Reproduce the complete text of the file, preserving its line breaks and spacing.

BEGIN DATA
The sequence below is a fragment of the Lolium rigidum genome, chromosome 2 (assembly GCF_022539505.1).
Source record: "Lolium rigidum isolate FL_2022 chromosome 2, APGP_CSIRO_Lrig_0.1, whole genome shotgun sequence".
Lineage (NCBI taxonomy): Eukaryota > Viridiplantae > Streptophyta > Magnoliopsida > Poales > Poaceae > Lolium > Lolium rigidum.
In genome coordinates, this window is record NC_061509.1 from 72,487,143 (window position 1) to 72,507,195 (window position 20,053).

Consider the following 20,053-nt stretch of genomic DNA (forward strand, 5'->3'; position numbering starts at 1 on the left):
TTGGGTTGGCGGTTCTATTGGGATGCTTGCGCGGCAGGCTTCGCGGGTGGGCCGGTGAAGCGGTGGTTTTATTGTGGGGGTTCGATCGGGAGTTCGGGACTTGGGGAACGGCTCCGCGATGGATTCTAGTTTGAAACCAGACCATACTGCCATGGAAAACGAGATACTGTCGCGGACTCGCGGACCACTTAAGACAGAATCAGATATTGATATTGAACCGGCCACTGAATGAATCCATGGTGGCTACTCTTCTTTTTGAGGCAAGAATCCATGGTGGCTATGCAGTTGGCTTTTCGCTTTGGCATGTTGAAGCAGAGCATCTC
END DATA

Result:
The sequence below is a fragment of the Lolium rigidum genome, chromosome 2 (assembly GCF_022539505.1).
Source record: "Lolium rigidum isolate FL_2022 chromosome 2, APGP_CSIRO_Lrig_0.1, whole genome shotgun sequence".
Lineage (NCBI taxonomy): Eukaryota > Viridiplantae > Streptophyta > Magnoliopsida > Poales > Poaceae > Lolium > Lolium rigidum.
In genome coordinates, this window is record NC_061509.1 from 72,487,143 (window position 1) to 72,507,195 (window position 20,053).

Consider the following 20,053-nt stretch of genomic DNA (forward strand, 5'->3'; position numbering starts at 1 on the left):
TTGGGTTGGCGGTTCTATTGGGATGCTTGCGCGGCAGGCTTCGCGGGTGGGCCGGTGAAGCGGTGGTTTTATTGTGGGGGTTCGATCGGGAGTTCGGGACTTGGGGAACGGCTCCGCGATGGATTCTAGTTTGAAACCAGACCATACTGCCATGGAAAACGAGATACTGTCGCGGACTCGCGGACCACTTAAGACAGAATCAGATATTGATATTGAACCGGCCACTGAATGAATCCATGGTGGCTACTCTTCTTTTTGAGGCAAGAATCCATGGTGGCTATGCAGTTGGCTTTTCGCTTTGGCATGTTGAAGCAGAGCATCTC